Residency Program

Ophthalmology Residents Update

The George Washington University Ophthalmology Residency is a three-year program that admits four residents each July. The parent and sponsoring institution is the George Washington University, located in Foggy Bottom at the heart of the nation's capital. Participating institutions include:

The program provides comprehensive education in clinical and surgical ophthalmology.  The clinical experience is supplemented by training to evaluate, recognize, and apply clinical investigations and basic research to daily practice. Research is encouraged and residents are supported in presenting at national and international meetings. We are one of the only programs in the country to offer an experience in international ophthalmology as part of the residency curriculum. In addition, we were one of the first residency programs in the country with the EYESI® Ophthalmosurgical Simulator, providing our residents and medical students with the most advanced technology in surgical training.

In the first year, residents spend the first month in the Basic Science Ophthalmology Course, which is a series of lectures and workshops for all residents in the Washington, DC area, designed to introduce each physician to the field of Ophthalmology. Thereafter, each first-year resident will spend most of the year at GW in twelve-week clinical rotations covering Comprehensive Ophthalmology, Glaucoma, Neuro-Ophthalmology, and Retina. First year residents spend the a third of their time at GW managing the walk-in clinic, helping develop their ability to diagnose and manage eye emergencies. First-year residents will also spend a twelve-week rotation at the VA Medical Center of Washington, DC, where they will have the opportunity to broaden their clinical experience.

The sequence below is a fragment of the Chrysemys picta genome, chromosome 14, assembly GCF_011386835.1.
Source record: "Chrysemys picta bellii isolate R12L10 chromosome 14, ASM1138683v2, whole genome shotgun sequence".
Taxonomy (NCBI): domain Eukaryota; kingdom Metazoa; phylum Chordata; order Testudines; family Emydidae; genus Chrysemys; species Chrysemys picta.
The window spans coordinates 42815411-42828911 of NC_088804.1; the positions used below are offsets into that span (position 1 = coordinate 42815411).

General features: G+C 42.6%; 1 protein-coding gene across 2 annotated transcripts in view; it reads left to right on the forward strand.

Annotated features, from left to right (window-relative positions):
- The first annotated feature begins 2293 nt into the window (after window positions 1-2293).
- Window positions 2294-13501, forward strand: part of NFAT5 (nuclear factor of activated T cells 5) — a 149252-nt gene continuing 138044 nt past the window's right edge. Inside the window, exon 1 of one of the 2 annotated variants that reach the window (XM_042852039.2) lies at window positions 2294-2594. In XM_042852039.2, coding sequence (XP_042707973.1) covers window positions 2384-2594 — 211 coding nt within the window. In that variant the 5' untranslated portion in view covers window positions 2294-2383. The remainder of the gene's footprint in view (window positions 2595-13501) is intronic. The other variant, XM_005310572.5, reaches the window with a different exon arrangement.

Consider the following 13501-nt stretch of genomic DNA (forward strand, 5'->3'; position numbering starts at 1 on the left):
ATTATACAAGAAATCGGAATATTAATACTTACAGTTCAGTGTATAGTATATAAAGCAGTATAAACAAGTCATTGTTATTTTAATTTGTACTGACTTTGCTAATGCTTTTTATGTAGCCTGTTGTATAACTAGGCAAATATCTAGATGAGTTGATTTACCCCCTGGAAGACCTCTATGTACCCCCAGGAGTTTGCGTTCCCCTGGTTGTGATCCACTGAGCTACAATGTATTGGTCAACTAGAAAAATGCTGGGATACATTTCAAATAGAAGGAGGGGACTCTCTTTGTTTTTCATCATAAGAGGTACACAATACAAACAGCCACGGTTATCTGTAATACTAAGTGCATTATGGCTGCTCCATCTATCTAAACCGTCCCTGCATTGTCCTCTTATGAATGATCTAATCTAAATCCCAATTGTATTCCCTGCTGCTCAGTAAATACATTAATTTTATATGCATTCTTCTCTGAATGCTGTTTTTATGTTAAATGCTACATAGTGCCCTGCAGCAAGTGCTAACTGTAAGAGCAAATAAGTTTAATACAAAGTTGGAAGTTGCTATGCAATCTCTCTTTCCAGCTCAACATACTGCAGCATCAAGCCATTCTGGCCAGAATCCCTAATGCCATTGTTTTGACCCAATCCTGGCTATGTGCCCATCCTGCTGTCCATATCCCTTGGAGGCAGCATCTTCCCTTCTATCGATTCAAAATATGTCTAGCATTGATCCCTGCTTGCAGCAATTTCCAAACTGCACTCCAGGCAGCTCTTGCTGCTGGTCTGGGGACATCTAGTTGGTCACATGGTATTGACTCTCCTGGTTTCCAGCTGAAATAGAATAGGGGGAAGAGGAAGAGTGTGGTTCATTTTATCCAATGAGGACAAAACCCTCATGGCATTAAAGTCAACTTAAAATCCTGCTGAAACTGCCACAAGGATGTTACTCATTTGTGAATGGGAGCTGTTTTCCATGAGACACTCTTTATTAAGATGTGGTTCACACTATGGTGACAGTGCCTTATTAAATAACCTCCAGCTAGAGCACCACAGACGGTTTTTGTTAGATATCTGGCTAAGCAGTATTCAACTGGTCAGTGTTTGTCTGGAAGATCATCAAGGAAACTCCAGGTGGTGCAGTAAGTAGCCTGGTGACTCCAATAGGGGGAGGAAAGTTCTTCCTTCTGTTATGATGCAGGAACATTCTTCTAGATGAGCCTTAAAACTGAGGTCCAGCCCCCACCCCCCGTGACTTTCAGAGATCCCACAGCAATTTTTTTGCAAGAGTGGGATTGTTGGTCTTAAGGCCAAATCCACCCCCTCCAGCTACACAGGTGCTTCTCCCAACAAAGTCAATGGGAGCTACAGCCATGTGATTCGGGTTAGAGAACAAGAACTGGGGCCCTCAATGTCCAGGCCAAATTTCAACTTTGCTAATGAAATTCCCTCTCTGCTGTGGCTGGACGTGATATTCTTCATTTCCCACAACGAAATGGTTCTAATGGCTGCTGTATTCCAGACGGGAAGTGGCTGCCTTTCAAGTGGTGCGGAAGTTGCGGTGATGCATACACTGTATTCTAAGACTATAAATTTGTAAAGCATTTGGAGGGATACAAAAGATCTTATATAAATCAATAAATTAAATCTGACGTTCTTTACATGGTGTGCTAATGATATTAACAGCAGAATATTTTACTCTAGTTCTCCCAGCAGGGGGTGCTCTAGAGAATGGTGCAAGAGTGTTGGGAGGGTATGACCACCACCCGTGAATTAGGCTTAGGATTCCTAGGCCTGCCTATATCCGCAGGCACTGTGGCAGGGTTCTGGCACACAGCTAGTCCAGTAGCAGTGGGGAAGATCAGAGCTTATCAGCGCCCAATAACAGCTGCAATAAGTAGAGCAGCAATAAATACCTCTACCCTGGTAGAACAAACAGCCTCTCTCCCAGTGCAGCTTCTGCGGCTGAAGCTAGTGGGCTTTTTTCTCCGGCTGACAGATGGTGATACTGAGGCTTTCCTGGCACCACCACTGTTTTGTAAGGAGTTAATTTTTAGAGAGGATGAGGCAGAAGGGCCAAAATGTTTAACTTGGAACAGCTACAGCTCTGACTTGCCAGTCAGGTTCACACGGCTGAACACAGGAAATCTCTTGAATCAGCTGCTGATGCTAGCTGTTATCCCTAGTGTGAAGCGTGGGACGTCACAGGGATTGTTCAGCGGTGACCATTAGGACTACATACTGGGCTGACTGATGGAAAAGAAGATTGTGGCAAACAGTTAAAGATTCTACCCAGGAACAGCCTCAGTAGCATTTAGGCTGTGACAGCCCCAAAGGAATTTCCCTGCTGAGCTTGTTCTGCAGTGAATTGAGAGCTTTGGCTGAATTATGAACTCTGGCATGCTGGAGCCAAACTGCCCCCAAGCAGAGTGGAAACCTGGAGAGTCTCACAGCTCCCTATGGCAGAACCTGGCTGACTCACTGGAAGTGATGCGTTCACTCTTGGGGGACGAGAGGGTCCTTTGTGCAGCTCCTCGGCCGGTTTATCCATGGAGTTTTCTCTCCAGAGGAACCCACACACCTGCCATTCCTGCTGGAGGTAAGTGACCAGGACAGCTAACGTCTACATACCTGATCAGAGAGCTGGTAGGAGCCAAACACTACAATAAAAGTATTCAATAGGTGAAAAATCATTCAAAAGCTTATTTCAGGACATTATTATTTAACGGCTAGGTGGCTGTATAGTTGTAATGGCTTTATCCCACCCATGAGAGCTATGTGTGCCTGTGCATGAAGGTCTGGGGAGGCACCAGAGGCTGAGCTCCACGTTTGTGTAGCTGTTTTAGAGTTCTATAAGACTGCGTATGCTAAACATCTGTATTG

In the second year, residents will spend eight weeks at the VA Medical Center of August, ME, where they will have the opportunity to start performing cataract surgery. During the remainder of the year, residents participate in rotations in Oculoplastics/Neuro-Ophthalmology (12 weeks) and Retina (12 weeks). In addition, a twelve-week rotation in Pediatric Ophthalmology at Children's National Health System will provide opportunity to perform strabismus surgery and to a see a wide variety of pediatric eye conditions.

In the third year, each resident will rotate as the Chief Resident, allowing each individual to assume leadership and administrative responsibilities beneficial for future practice. Senior residents will perform twelve-week rotations at GW in Cornea and External Disease, where they will operate as the primary surgeon. In addition, twelve-week rotations at the VA Medical Centers of Martinsburg, WV and Washington, DC provide a broad depth of clinical and surgical experience. The third-year resident can expect to perform over 100 cataract surgeries in this year alone. The hallmark of this year is the one-week international surgical expedition. Each resident, along with one attending, travels to places like Ecuador, Guatemala, Panama, Honduras, and the Philippines to learn new surgical techniques and to provide medical and surgical services to those with limited access to care.

 In summary, The George Washington University Ophthalmology Residency Program provides comprehensive, diverse, and innovative training that prepares its residents for fellowship or practice.

For more information, please contact the Residency Coordinator, Ms. Pat Johnson by phone at 202- 741-2493 or email at patjohnson@mfa.gwu.edu. To apply to our program, please visit the SF Match website at: www.sfmatch.org.

GW Hospital GW Medical Faculty Associates Washington DC VA Medical Center Children's National Health System